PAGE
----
blithe

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English[edit]

Etymology[edit]

From Middle English blithe, from Old English blīþe ‎(blithe, joyous, cheerful, pleasant; gracious, well-disposed, friendly, kind; agreeable, willing; quiet, peaceful, gentle), from Proto-Germanic *blīþiz ‎(mild, pleasing, friendly), from Proto-Indo-European *bʰlī- ‎(light, pleasant, fine), from Proto-Indo-European *bʰel- ‎(to shine). Cognate Scots blithe ‎(joyous, cheerful, happy, well-pleased), North Frisian blid ‎(happy, glad), Saterland Frisian bliede ‎(happy, joyous, blithe), West Frisian bliid ‎(glad, happy, joyful, joyous), Dutch blijde, blij ‎(blithe, happy, joyous, glad), German dialectal blid, blied ‎(glad, happy, cheerful), Danish blid ‎(gentle), Swedish blid ‎(mild, gentle, bland), Icelandic blíður ‎(gentle, kind, friendly, mild). Related to bliss.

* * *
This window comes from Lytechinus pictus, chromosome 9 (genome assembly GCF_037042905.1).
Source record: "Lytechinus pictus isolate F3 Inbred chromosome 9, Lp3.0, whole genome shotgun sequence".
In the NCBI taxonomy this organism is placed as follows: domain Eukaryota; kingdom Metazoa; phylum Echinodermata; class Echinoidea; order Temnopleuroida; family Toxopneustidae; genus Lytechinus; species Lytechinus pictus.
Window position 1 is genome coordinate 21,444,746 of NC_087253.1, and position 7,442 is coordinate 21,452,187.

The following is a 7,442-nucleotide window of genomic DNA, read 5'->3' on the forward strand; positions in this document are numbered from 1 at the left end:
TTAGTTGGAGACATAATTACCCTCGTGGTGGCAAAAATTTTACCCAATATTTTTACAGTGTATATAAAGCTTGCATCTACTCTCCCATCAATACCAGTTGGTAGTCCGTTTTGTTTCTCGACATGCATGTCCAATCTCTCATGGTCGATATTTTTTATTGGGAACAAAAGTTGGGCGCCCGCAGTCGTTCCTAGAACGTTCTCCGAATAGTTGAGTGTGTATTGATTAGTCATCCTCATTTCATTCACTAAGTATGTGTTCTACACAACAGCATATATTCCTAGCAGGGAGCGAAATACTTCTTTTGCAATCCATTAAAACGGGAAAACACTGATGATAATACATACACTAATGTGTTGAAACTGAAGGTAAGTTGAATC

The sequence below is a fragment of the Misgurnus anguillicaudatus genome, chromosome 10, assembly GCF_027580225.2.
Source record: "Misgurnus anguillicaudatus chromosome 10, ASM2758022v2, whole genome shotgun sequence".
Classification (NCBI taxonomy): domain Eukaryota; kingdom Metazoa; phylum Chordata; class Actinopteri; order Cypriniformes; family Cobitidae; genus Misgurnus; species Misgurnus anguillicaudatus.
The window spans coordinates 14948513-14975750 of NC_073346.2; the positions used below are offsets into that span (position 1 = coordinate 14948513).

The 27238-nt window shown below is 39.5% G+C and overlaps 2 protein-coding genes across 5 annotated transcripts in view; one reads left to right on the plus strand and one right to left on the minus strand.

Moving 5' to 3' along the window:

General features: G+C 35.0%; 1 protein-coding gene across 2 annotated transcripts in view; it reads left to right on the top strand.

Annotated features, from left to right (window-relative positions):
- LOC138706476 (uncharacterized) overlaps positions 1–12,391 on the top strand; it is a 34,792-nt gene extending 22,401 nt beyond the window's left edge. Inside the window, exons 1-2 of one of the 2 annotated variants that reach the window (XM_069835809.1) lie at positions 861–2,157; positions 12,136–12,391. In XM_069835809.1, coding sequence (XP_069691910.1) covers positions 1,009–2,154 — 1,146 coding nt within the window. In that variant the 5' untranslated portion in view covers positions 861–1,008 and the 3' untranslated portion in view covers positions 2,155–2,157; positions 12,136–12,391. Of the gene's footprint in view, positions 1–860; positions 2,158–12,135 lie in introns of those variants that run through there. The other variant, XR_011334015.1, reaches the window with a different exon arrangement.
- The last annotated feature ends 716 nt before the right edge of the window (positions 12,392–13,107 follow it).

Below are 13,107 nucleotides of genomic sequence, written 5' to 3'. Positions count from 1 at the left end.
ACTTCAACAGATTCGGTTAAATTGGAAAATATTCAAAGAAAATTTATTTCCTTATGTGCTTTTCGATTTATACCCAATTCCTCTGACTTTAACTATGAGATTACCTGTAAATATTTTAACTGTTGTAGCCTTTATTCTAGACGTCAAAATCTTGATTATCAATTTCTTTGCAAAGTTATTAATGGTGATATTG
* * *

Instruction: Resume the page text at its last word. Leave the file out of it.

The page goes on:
Pronunciation[edit]

Adjective[edit]

blithe ‎(comparative blither, superlative blithest)

  1. (dated or literary) Happy, cheerful.
  2. Indifferent, careless, showing a lack of concern.
    She had a blithe disregard of cultures outside the United States.

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Translations[edit]


Scots[edit]

Etymology[edit]

Old English blīþe, from Proto-Germanic *blīþiz. Cognate with Danish blid, Dutch blij, Icelandic blíður. Compare bliss.

Pronunciation[edit]

Adjective[edit]

blithe (comparative blither, superlative blithest)

  1. Happy
A howp ye haed a blithe birthday - I hope you had a happy birthday